Adding to this, Scholey also believes the prevalence of large brands such as Bass and Boddingtons, “badly brewed” in the US led to the “persistent notion….that British beer is poor flavourless rubbish.” It is these larger brands that we continue to find today at English-style pubs here in the US. Further, most craft beer bars rarely ever have UK ales available (of course there are some, and I must make a shout out to Spuyten Duyvil in Brooklyn that has been carrying Coniston, and many other great brands for years).
Theakston’s, brewers of classic ales like Old Peculiar, fell victim to mergers between importers. This resulted in them no longer having a company bringing them into the United States, according to Mike Morris, their export manager.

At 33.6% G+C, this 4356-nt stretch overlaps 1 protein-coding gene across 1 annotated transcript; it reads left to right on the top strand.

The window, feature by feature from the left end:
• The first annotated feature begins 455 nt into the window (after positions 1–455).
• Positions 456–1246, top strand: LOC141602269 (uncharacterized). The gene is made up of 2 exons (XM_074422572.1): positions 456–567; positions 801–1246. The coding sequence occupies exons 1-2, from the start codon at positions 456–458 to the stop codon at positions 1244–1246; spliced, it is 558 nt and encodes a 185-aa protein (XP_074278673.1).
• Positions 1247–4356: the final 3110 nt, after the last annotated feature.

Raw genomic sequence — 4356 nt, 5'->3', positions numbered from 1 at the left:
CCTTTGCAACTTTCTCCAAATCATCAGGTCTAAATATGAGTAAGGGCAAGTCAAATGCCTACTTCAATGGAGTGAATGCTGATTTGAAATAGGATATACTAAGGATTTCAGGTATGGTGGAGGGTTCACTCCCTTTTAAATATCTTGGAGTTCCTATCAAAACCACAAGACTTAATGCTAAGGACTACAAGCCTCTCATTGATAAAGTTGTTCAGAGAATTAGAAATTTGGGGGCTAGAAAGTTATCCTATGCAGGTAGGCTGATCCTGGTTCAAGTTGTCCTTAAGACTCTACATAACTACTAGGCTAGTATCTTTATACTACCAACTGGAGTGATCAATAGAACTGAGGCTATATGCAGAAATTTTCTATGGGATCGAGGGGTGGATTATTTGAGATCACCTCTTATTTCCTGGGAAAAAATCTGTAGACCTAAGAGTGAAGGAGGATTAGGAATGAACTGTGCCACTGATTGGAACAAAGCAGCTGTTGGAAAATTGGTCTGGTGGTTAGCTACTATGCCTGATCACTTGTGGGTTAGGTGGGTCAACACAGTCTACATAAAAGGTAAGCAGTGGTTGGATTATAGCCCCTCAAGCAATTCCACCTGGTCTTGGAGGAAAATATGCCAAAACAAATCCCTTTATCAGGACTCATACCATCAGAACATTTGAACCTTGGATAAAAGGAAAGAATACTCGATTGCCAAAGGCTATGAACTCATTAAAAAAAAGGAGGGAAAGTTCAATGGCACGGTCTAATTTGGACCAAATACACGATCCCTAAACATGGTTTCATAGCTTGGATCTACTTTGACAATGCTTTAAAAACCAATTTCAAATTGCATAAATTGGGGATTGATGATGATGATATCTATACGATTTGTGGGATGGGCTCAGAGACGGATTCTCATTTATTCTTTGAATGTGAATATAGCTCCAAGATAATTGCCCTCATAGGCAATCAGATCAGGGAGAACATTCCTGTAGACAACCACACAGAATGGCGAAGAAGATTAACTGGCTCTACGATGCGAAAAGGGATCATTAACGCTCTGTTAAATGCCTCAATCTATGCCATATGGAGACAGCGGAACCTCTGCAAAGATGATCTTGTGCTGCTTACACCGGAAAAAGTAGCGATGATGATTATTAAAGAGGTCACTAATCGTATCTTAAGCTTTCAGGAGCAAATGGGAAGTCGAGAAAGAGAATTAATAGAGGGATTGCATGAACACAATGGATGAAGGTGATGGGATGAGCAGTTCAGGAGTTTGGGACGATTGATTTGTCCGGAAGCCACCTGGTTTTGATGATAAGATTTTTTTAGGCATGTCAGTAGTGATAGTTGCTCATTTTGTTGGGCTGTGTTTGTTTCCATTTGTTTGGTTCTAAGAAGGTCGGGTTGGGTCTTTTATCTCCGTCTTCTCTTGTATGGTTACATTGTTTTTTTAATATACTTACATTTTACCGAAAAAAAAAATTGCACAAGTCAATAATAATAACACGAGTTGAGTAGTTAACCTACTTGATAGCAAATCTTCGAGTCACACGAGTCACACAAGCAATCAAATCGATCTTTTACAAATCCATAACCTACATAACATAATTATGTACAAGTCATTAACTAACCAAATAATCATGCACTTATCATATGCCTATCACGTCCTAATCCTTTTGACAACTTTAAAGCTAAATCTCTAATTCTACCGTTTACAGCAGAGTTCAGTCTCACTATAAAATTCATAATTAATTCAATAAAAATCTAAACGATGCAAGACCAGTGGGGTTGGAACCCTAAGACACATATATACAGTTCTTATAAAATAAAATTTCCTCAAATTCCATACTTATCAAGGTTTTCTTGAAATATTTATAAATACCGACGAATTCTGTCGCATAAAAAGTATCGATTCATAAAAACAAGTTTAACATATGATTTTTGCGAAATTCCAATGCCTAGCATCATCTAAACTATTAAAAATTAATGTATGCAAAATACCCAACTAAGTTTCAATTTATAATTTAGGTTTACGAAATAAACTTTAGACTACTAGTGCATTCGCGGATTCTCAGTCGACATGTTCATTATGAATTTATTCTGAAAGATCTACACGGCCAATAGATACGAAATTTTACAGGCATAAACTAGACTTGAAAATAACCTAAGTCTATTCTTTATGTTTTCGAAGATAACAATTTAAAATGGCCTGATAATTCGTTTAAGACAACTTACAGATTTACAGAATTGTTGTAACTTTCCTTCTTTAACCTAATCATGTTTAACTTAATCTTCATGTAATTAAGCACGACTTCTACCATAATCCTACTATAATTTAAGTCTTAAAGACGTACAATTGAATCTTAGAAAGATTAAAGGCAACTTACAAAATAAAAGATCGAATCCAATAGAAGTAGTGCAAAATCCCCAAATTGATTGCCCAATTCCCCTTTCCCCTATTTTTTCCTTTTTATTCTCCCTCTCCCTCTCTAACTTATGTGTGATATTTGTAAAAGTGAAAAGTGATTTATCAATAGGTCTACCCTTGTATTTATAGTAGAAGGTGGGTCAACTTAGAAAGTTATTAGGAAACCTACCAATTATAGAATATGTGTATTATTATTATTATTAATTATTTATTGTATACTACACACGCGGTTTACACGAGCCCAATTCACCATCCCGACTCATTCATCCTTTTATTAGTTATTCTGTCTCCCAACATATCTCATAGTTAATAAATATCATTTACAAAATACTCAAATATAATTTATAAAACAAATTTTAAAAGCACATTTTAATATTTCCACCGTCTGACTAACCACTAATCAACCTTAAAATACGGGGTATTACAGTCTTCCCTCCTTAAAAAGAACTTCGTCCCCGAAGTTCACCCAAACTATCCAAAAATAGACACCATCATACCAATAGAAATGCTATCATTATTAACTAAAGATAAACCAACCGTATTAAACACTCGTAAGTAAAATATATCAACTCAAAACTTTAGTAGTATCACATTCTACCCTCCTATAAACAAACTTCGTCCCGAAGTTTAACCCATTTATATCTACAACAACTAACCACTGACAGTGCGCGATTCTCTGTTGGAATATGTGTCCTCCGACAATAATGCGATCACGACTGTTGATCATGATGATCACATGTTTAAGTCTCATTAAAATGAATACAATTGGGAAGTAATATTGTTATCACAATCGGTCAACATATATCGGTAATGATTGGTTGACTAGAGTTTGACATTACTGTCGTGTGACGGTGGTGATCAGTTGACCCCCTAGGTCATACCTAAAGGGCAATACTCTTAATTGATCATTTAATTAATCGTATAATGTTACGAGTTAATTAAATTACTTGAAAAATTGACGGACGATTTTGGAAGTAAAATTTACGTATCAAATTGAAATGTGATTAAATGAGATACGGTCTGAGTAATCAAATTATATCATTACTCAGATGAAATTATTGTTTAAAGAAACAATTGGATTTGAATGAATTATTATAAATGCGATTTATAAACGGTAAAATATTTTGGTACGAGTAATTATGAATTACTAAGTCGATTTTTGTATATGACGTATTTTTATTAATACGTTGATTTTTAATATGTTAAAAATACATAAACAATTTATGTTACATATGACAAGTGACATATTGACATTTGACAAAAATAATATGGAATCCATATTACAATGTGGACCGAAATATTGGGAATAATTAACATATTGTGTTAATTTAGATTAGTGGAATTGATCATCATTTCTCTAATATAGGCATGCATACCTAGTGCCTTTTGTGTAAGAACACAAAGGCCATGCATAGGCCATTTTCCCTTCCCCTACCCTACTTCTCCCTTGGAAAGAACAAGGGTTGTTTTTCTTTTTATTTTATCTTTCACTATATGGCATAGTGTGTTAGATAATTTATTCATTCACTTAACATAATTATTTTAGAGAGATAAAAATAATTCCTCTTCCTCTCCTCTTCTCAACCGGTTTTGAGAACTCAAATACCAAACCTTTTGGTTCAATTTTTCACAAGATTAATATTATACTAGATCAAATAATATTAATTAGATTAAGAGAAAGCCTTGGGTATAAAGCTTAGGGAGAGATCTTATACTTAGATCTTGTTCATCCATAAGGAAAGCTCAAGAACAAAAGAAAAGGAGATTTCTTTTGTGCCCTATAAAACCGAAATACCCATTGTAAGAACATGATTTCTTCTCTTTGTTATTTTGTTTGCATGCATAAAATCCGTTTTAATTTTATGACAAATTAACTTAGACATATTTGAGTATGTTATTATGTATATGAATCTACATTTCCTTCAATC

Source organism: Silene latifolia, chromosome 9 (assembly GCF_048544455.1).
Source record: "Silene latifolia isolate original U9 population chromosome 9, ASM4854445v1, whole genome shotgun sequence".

On the retail side of things, Bill Kuhn, Director of Operations for the beer emporium Half Time Beverage (with two locations in New York State), noted “we’ve had a hard time sourcing Irish, Scottish, and some English brands that were previously staples in both stores leading to a bit of a smaller selection…We’ve had to be much more conscious of our long term buying strategies to ensure we are putting in preorders to secure allocations when they do come to the market.” Half Time is one of the few places in my region that carries several UK brands, and if they are having trouble getting their hand on these products, then widespread availability is not going to happen easily.